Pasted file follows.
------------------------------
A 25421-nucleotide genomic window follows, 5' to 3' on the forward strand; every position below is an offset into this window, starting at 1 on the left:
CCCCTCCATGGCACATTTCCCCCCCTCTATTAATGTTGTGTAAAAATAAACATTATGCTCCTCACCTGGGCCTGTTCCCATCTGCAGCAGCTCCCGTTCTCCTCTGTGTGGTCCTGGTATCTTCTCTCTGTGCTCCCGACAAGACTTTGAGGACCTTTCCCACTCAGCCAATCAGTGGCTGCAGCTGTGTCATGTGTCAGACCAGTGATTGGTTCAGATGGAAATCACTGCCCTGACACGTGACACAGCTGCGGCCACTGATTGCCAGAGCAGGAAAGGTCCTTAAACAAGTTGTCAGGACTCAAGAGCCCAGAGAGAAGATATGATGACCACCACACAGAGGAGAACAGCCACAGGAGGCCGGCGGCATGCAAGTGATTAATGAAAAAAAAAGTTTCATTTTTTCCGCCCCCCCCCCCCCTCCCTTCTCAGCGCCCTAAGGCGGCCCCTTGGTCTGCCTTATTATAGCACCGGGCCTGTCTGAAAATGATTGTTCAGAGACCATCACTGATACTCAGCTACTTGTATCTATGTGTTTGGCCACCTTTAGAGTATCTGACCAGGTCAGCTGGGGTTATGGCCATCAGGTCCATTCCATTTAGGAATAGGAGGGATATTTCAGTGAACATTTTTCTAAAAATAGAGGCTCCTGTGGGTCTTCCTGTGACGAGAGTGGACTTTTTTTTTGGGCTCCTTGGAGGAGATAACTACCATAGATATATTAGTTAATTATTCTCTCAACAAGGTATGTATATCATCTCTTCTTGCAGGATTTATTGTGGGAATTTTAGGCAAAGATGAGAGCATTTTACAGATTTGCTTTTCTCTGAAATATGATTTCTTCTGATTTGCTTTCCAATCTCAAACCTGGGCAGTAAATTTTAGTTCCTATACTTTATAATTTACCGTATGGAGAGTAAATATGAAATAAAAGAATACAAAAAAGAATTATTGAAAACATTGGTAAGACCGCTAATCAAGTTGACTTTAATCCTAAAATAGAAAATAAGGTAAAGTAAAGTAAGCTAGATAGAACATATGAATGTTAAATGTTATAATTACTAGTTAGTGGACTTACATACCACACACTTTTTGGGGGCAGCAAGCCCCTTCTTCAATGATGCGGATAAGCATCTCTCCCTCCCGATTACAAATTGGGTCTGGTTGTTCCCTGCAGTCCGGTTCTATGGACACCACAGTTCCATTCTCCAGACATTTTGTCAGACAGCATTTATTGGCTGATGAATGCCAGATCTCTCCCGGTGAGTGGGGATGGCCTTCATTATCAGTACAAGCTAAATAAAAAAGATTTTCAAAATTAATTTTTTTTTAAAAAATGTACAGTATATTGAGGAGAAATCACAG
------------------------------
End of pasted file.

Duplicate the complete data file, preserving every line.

A 25421-nucleotide genomic window follows, 5' to 3' on the forward strand; every position below is an offset into this window, starting at 1 on the left:
CCCCTCCATGGCACATTTCCCCCCCTCTATTAATGTTGTGTAAAAATAAACATTATGCTCCTCACCTGGGCCTGTTCCCATCTGCAGCAGCTCCCGTTCTCCTCTGTGTGGTCCTGGTATCTTCTCTCTGTGCTCCCGACAAGACTTTGAGGACCTTTCCCACTCAGCCAATCAGTGGCTGCAGCTGTGTCATGTGTCAGACCAGTGATTGGTTCAGATGGAAATCACTGCCCTGACACGTGACACAGCTGCGGCCACTGATTGCCAGAGCAGGAAAGGTCCTTAAACAAGTTGTCAGGACTCAAGAGCCCAGAGAGAAGATATGATGACCACCACACAGAGGAGAACAGCCACAGGAGGCCGGCGGCATGCAAGTGATTAATGAAAAAAAAAGTTTCATTTTTTCCGCCCCCCCCCCCCCTCCCTTCTCAGCGCCCTAAGGCGGCCCCTTGGTCTGCCTTATTATAGCACCGGGCCTGTCTGAAAATGATTGTTCAGAGACCATCACTGATACTCAGCTACTTGTATCTATGTGTTTGGCCACCTTTAGAGTATCTGACCAGGTCAGCTGGGGTTATGGCCATCAGGTCCATTCCATTTAGGAATAGGAGGGATATTTCAGTGAACATTTTTCTAAAAATAGAGGCTCCTGTGGGTCTTCCTGTGACGAGAGTGGACTTTTTTTTTGGGCTCCTTGGAGGAGATAACTACCATAGATATATTAGTTAATTATTCTCTCAACAAGGTATGTATATCATCTCTTCTTGCAGGATTTATTGTGGGAATTTTAGGCAAAGATGAGAGCATTTTACAGATTTGCTTTTCTCTGAAATATGATTTCTTCTGATTTGCTTTCCAATCTCAAACCTGGGCAGTAAATTTTAGTTCCTATACTTTATAATTTACCGTATGGAGAGTAAATATGAAATAAAAGAATACAAAAAAGAATTATTGAAAACATTGGTAAGACCGCTAATCAAGTTGACTTTAATCCTAAAATAGAAAATAAGGTAAAGTAAAGTAAGCTAGATAGAACATATGAATGTTAAATGTTATAATTACTAGTTAGTGGACTTACATACCACACACTTTTTGGGGGCAGCAAGCCCCTTCTTCAATGATGCGGATAAGCATCTCTCCCTCCCGATTACAAATTGGGTCTGGTTGTTCCCTGCAGTCCGGTTCTATGGACACCACAGTTCCATTCTCCAGACATTTTGTCAGACAGCATTTATTGGCTGATGAATGCCAGATCTCTCCCGGTGAGTGGGGATGGCCTTCATTATCAGTACAAGCTAAATAAAAAAGATTTTCAAAATTAATTTTTTTTTAAAAAATGTACAGTATATTGAGGAGAAATCACAG